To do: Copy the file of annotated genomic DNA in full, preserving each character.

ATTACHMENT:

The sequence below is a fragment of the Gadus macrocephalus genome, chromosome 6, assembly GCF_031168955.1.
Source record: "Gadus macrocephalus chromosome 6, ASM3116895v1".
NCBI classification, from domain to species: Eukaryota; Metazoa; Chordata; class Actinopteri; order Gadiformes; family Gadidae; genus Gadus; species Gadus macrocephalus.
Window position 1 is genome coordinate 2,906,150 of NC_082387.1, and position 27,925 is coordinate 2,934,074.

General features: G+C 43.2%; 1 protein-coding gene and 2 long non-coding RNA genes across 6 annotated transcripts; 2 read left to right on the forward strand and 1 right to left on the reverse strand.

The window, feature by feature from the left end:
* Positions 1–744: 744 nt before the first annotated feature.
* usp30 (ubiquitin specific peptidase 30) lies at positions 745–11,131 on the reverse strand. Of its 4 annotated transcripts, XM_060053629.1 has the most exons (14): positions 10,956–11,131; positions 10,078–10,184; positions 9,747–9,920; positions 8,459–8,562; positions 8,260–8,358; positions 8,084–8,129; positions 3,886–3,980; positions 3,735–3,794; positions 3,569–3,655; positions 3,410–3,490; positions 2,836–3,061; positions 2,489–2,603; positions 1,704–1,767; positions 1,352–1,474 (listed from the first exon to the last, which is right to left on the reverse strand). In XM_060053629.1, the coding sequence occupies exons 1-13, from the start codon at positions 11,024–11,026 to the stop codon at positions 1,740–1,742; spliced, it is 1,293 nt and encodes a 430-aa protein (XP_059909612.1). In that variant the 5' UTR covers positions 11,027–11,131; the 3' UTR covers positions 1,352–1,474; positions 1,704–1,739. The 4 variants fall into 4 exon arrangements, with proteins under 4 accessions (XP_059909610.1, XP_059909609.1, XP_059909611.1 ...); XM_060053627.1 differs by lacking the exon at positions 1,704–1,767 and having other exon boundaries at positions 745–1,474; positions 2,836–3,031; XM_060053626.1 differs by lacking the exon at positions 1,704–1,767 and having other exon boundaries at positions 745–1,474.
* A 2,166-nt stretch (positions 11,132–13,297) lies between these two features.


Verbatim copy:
The sequence below is a fragment of the Gadus macrocephalus genome, chromosome 6, assembly GCF_031168955.1.
Source record: "Gadus macrocephalus chromosome 6, ASM3116895v1".
NCBI classification, from domain to species: Eukaryota; Metazoa; Chordata; class Actinopteri; order Gadiformes; family Gadidae; genus Gadus; species Gadus macrocephalus.
Window position 1 is genome coordinate 2,906,150 of NC_082387.1, and position 27,925 is coordinate 2,934,074.

General features: G+C 43.2%; 1 protein-coding gene and 2 long non-coding RNA genes across 6 annotated transcripts; 2 read left to right on the forward strand and 1 right to left on the reverse strand.

The window, feature by feature from the left end:
* Positions 1–744: 744 nt before the first annotated feature.
* usp30 (ubiquitin specific peptidase 30) lies at positions 745–11,131 on the reverse strand. Of its 4 annotated transcripts, XM_060053629.1 has the most exons (14): positions 10,956–11,131; positions 10,078–10,184; positions 9,747–9,920; positions 8,459–8,562; positions 8,260–8,358; positions 8,084–8,129; positions 3,886–3,980; positions 3,735–3,794; positions 3,569–3,655; positions 3,410–3,490; positions 2,836–3,061; positions 2,489–2,603; positions 1,704–1,767; positions 1,352–1,474 (listed from the first exon to the last, which is right to left on the reverse strand). In XM_060053629.1, the coding sequence occupies exons 1-13, from the start codon at positions 11,024–11,026 to the stop codon at positions 1,740–1,742; spliced, it is 1,293 nt and encodes a 430-aa protein (XP_059909612.1). In that variant the 5' UTR covers positions 11,027–11,131; the 3' UTR covers positions 1,352–1,474; positions 1,704–1,739. The 4 variants fall into 4 exon arrangements, with proteins under 4 accessions (XP_059909610.1, XP_059909609.1, XP_059909611.1 ...); XM_060053627.1 differs by lacking the exon at positions 1,704–1,767 and having other exon boundaries at positions 745–1,474; positions 2,836–3,031; XM_060053626.1 differs by lacking the exon at positions 1,704–1,767 and having other exon boundaries at positions 745–1,474.
* A 2,166-nt stretch (positions 11,132–13,297) lies between these two features.